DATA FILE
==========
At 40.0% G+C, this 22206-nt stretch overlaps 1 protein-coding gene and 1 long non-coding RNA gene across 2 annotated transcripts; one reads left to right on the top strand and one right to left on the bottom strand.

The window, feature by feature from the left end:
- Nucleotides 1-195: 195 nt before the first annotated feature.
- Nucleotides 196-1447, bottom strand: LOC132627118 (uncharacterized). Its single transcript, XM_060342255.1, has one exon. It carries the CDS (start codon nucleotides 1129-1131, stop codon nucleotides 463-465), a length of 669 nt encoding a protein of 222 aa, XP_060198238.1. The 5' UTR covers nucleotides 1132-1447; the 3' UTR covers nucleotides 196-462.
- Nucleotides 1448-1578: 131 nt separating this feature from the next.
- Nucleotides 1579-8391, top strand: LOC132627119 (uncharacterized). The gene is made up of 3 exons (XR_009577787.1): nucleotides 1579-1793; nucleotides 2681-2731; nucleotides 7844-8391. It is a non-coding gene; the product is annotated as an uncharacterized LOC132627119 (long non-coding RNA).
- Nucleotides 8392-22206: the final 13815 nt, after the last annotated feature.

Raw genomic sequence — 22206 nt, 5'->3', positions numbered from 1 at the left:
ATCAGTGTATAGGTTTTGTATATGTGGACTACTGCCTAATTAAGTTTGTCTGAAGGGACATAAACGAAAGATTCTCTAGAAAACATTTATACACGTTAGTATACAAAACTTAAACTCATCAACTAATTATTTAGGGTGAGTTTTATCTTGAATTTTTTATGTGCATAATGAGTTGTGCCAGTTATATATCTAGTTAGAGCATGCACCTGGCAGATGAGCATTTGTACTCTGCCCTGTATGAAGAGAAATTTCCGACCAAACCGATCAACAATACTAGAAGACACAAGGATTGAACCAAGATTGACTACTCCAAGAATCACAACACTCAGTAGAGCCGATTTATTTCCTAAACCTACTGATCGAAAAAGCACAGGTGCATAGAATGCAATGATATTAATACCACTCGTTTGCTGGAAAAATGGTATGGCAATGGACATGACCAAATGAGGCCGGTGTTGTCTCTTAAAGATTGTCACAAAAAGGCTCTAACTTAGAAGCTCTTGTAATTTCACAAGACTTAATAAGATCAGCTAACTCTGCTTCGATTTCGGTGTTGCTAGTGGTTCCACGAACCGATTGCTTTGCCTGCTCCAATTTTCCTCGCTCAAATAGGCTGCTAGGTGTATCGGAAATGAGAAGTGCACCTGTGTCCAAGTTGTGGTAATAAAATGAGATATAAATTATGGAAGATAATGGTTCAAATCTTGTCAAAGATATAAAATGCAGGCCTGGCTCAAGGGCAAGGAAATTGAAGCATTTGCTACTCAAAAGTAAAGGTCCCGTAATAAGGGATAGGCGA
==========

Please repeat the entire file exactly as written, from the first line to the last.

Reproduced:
At 40.0% G+C, this 22206-nt stretch overlaps 1 protein-coding gene and 1 long non-coding RNA gene across 2 annotated transcripts; one reads left to right on the top strand and one right to left on the bottom strand.

The window, feature by feature from the left end:
- Nucleotides 1-195: 195 nt before the first annotated feature.
- Nucleotides 196-1447, bottom strand: LOC132627118 (uncharacterized). Its single transcript, XM_060342255.1, has one exon. It carries the CDS (start codon nucleotides 1129-1131, stop codon nucleotides 463-465), a length of 669 nt encoding a protein of 222 aa, XP_060198238.1. The 5' UTR covers nucleotides 1132-1447; the 3' UTR covers nucleotides 196-462.
- Nucleotides 1448-1578: 131 nt separating this feature from the next.
- Nucleotides 1579-8391, top strand: LOC132627119 (uncharacterized). The gene is made up of 3 exons (XR_009577787.1): nucleotides 1579-1793; nucleotides 2681-2731; nucleotides 7844-8391. It is a non-coding gene; the product is annotated as an uncharacterized LOC132627119 (long non-coding RNA).
- Nucleotides 8392-22206: the final 13815 nt, after the last annotated feature.

Raw genomic sequence — 22206 nt, 5'->3', positions numbered from 1 at the left:
ATCAGTGTATAGGTTTTGTATATGTGGACTACTGCCTAATTAAGTTTGTCTGAAGGGACATAAACGAAAGATTCTCTAGAAAACATTTATACACGTTAGTATACAAAACTTAAACTCATCAACTAATTATTTAGGGTGAGTTTTATCTTGAATTTTTTATGTGCATAATGAGTTGTGCCAGTTATATATCTAGTTAGAGCATGCACCTGGCAGATGAGCATTTGTACTCTGCCCTGTATGAAGAGAAATTTCCGACCAAACCGATCAACAATACTAGAAGACACAAGGATTGAACCAAGATTGACTACTCCAAGAATCACAACACTCAGTAGAGCCGATTTATTTCCTAAACCTACTGATCGAAAAAGCACAGGTGCATAGAATGCAATGATATTAATACCACTCGTTTGCTGGAAAAATGGTATGGCAATGGACATGACCAAATGAGGCCGGTGTTGTCTCTTAAAGATTGTCACAAAAAGGCTCTAACTTAGAAGCTCTTGTAATTTCACAAGACTTAATAAGATCAGCTAACTCTGCTTCGATTTCGGTGTTGCTAGTGGTTCCACGAACCGATTGCTTTGCCTGCTCCAATTTTCCTCGCTCAAATAGGCTGCTAGGTGTATCGGAAATGAGAAGTGCACCTGTGTCCAAGTTGTGGTAATAAAATGAGATATAAATTATGGAAGATAATGGTTCAAATCTTGTCAAAGATATAAAATGCAGGCCTGGCTCAAGGGCAAGGAAATTGAAGCATTTGCTACTCAAAAGTAAAGGTCCCGTAATAAGGGATAGGCGA